Over a million acres of tribal land submerged by dams in the US, study shows
Dam constructions have flooded over 1.13 million acres (4,570 km2) of tribal land in the US contributing to the historic and ongoing struggle against land dispossession for Indigenous peoples in the United States.
New research, published in Environmental Research Letters, has identified that a region of tribal land larger than the state of Rhode Island has been submerged by dams in the US. The findings raise concerns about the destruction of ecosystems, cultural heritage, and livelihoods.
The new study shows that dams have significantly contributed to land loss of Native people, a factor that has not been fully quantified until now. Over the centuries, colonial settlers and the federal government have acquired over two billion acres from Native nations through various policies, including forced removal, allotment, and the reservation system.
The study considers data from federal Indian reservations and Oklahoma Tribal Statistical Areas (OTSAs) alongside the locations of nearly 8,000 dams across the United States and the size of their reservoirs. The research reveals that 424 dams have flooded 1.13 million acres of tribal land in the US.
Heather Randell, Assistant Professor of Rural Sociology and Demography at Penn State University, says, "The consequences of dam-induced land loss are far-reaching. The disruption of aquatic and terrestrial ecosystems not only devastates natural resources but also destroys culturally significant sites. The impact on local communities' livelihoods and displacement from their ancestral lands is equally severe."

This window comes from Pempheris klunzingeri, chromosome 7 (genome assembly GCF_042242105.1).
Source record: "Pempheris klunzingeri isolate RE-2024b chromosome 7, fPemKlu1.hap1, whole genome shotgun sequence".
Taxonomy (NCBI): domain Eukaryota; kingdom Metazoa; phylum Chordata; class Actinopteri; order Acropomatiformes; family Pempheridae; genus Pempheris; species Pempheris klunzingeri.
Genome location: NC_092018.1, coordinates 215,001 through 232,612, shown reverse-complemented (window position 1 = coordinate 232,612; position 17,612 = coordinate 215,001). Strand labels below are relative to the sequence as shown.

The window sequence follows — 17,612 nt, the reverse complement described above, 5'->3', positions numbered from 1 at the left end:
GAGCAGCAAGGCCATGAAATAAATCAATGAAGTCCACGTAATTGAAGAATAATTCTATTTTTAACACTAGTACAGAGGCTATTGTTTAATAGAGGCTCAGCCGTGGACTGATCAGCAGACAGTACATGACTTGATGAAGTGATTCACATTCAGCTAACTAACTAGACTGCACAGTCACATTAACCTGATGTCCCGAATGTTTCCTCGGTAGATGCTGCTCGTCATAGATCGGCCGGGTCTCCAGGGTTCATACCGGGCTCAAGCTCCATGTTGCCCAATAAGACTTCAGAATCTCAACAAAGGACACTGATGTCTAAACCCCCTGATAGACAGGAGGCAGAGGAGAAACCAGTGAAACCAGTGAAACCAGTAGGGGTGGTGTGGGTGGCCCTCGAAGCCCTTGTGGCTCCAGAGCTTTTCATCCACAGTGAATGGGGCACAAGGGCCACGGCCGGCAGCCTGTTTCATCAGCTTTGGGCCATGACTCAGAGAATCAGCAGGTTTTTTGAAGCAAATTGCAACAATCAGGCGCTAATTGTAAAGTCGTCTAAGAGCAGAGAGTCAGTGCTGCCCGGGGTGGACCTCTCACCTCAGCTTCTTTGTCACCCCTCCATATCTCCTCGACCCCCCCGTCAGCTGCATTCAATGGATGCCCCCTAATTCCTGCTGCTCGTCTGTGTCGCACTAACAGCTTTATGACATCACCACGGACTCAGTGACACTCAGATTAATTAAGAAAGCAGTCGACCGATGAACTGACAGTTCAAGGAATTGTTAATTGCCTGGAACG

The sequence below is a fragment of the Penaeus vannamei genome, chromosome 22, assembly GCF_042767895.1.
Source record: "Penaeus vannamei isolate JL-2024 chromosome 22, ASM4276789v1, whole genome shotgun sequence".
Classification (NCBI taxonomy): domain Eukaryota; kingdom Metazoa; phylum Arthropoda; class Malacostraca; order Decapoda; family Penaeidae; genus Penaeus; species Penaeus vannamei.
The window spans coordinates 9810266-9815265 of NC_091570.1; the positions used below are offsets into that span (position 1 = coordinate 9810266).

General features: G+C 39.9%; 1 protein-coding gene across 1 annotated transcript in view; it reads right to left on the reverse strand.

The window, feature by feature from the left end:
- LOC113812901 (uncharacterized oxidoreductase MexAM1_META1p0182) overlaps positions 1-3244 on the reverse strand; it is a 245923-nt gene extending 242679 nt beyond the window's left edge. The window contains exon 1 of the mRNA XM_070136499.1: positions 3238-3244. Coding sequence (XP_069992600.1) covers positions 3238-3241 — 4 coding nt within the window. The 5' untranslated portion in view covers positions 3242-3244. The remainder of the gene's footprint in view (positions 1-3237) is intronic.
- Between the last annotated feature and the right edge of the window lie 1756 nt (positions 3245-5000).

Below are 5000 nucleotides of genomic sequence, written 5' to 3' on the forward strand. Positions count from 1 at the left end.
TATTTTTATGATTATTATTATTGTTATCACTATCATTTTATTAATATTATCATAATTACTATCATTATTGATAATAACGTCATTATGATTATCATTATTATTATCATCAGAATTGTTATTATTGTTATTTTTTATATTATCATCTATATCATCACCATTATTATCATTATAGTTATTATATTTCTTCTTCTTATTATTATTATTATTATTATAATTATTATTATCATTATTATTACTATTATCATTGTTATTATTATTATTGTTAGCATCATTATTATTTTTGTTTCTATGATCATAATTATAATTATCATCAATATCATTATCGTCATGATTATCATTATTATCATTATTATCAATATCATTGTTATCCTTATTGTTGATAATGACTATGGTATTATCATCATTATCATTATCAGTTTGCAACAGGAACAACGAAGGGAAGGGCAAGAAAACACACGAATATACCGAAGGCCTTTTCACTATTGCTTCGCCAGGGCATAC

Recommendations proposed by the research team include the prioritization of dam removal wherever feasible, along with exploring alternatives such as tribal ownership or funding for dam repairs and improvements in cases where removal is not viable.
"In the wake of recent federal legislation addressing aging infrastructure in the United States, it is important to prioritize removing dams that have flooded tribal land," Randell continues. "This is an opportunity to address historical land dispossession and to respect the sovereignty and rights of Indigenous communities."
More information: Environmental Research Letters (2023). iopscience.iop.org/article/10. … 88/1748-9326/acd268/
Journal information: Environmental Research Letters
Provided by IOP Publishing